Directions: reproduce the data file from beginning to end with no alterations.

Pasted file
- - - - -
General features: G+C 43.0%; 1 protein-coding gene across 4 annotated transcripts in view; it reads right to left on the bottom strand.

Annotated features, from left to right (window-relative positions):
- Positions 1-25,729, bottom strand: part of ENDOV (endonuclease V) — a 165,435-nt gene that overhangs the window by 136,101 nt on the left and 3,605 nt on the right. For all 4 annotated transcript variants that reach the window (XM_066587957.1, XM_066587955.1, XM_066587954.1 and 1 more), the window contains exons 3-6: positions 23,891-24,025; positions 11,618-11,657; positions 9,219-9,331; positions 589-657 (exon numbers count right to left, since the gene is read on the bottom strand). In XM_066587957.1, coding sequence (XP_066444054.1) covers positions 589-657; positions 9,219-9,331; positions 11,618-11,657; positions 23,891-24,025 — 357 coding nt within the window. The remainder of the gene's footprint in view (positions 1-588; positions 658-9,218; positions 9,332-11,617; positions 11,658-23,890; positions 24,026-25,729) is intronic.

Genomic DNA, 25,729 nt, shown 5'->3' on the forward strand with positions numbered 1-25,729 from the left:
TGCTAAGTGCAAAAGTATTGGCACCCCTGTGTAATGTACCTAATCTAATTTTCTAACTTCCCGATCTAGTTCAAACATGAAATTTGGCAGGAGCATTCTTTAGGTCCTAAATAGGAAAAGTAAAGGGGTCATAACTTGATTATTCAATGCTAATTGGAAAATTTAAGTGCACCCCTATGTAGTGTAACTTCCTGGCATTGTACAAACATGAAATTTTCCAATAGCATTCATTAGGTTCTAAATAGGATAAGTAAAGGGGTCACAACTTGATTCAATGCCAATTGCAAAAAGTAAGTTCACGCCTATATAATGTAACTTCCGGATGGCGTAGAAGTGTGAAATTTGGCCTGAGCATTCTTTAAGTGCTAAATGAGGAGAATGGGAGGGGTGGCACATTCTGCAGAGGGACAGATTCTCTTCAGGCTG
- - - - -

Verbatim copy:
General features: G+C 43.0%; 1 protein-coding gene across 4 annotated transcripts in view; it reads right to left on the bottom strand.

Annotated features, from left to right (window-relative positions):
- Positions 1-25,729, bottom strand: part of ENDOV (endonuclease V) — a 165,435-nt gene that overhangs the window by 136,101 nt on the left and 3,605 nt on the right. For all 4 annotated transcript variants that reach the window (XM_066587957.1, XM_066587955.1, XM_066587954.1 and 1 more), the window contains exons 3-6: positions 23,891-24,025; positions 11,618-11,657; positions 9,219-9,331; positions 589-657 (exon numbers count right to left, since the gene is read on the bottom strand). In XM_066587957.1, coding sequence (XP_066444054.1) covers positions 589-657; positions 9,219-9,331; positions 11,618-11,657; positions 23,891-24,025 — 357 coding nt within the window. The remainder of the gene's footprint in view (positions 1-588; positions 658-9,218; positions 9,332-11,617; positions 11,658-23,890; positions 24,026-25,729) is intronic.

Genomic DNA, 25,729 nt, shown 5'->3' on the forward strand with positions numbered 1-25,729 from the left:
TGCTAAGTGCAAAAGTATTGGCACCCCTGTGTAATGTACCTAATCTAATTTTCTAACTTCCCGATCTAGTTCAAACATGAAATTTGGCAGGAGCATTCTTTAGGTCCTAAATAGGAAAAGTAAAGGGGTCATAACTTGATTATTCAATGCTAATTGGAAAATTTAAGTGCACCCCTATGTAGTGTAACTTCCTGGCATTGTACAAACATGAAATTTTCCAATAGCATTCATTAGGTTCTAAATAGGATAAGTAAAGGGGTCACAACTTGATTCAATGCCAATTGCAAAAAGTAAGTTCACGCCTATATAATGTAACTTCCGGATGGCGTAGAAGTGTGAAATTTGGCCTGAGCATTCTTTAAGTGCTAAATGAGGAGAATGGGAGGGGTGGCACATTCTGCAGAGGGACAGATTCTCTTCAGGCTG